They sleep in halls that in the Netherlands aren’t even fit to house emergency shelters […]

One critical look at the school lay out and one already notices the dangers that Heim students are exposed to. As at Bolero Primary, just about anyone can walk in or out the school premises. Walls around the main buildings circle only halfway round, the other half was never built. Heim is situated close to bars, clubs, shops and the inner city of Rumphi, so finding a non-student on the premises happens more than often. The quarters for boys and girls are separated from the main buildings by a street and have no fence whatsoever. As matrons and patrons cannot always keep a close eye on the students, boys and girls stay out for the night, get visits by older men and mingle (and not always with right intensions). During the presentation the students were attentive, but it wasn’t until the presentation was finished, that questions were asked and revelations were reached. A lot of the queries were on the subject of sexual education. A few mishaps that were mentioned are “They put a liquid on condoms which causes cancer” or “We tested condoms by filling one up with 2 litres of water and hanging it out for a day. Water was leaking through the condom at the end of the day. Therefore, condoms do not work”. We can add these to: “Sex in the water prevents the contracting of HIV” and “Circumcised men cannot get HIV positive”. Geartsje came across another mishap. Having a boy- or girlfriend means that you have to, nay, must have sex with one another. Apparently,  relationships and abstinence are considered a contradiction. We came across another, even more harrowing matter as we were told of the things that happen between teachers and students at Heim. As these matters are of such a nature that they need to be followed up by experienced parties, I will not disclose them through this medium. Suffice to say, that we are happy GEMACCADET and the social welfare office are there to do follow ups.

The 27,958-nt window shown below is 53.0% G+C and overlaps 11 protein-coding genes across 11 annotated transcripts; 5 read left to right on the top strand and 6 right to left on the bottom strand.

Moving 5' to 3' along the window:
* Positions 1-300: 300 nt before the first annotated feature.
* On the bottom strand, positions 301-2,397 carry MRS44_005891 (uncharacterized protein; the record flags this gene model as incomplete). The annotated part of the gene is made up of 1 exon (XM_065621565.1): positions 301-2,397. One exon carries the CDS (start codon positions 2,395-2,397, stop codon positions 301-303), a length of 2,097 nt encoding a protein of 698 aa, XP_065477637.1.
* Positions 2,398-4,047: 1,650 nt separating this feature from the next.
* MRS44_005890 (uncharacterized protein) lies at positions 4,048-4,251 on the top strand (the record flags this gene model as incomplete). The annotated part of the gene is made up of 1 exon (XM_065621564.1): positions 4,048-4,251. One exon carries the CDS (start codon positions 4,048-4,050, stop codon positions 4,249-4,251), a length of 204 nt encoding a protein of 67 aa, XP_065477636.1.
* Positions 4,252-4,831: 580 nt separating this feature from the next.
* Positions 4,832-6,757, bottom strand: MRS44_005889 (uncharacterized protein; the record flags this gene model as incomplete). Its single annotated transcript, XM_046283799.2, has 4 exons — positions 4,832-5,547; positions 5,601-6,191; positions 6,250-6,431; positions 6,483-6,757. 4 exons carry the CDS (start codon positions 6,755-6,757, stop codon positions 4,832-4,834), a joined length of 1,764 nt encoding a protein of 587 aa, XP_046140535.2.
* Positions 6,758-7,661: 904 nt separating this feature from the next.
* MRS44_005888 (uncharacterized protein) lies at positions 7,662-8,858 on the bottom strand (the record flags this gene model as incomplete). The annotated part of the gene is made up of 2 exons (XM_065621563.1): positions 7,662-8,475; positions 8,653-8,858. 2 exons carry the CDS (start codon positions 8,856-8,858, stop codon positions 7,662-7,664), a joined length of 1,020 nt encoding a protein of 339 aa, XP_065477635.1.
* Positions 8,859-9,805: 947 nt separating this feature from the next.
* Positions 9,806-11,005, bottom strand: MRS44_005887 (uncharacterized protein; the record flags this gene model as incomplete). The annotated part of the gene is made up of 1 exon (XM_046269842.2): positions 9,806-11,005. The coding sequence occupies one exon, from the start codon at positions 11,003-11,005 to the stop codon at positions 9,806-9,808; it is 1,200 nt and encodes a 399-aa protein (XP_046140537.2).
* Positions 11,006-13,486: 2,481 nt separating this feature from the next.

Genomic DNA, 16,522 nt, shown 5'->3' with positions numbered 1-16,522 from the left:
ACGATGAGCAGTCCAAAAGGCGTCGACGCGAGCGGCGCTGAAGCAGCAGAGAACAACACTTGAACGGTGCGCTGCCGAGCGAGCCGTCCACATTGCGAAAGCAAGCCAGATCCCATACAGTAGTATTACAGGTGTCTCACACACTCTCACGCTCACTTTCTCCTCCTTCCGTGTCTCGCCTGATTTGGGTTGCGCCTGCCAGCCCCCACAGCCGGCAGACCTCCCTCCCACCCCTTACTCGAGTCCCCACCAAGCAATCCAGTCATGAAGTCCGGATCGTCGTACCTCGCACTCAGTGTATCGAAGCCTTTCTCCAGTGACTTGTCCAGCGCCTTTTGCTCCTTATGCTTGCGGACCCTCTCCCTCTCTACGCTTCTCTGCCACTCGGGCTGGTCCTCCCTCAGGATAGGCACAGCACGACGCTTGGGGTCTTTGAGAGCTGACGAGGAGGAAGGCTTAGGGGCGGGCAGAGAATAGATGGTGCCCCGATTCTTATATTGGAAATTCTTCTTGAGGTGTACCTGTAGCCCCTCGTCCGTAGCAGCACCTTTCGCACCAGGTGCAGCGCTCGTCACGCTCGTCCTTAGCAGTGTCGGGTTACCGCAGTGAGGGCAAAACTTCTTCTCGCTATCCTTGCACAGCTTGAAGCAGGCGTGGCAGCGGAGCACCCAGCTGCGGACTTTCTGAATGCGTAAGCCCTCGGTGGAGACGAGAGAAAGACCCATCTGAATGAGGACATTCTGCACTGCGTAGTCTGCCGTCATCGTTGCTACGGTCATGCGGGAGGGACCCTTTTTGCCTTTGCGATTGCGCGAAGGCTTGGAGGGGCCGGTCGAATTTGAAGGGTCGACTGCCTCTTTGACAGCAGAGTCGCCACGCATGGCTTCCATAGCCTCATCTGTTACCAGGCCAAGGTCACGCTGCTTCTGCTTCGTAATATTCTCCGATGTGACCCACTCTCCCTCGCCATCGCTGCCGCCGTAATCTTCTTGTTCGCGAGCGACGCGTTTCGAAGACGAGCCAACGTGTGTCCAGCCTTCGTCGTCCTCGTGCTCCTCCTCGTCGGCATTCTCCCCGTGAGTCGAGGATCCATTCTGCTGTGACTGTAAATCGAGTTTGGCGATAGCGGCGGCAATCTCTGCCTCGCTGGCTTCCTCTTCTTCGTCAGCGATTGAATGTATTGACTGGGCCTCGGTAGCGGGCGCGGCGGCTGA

Apparently,  relationships and abstinence are considered a contradiction.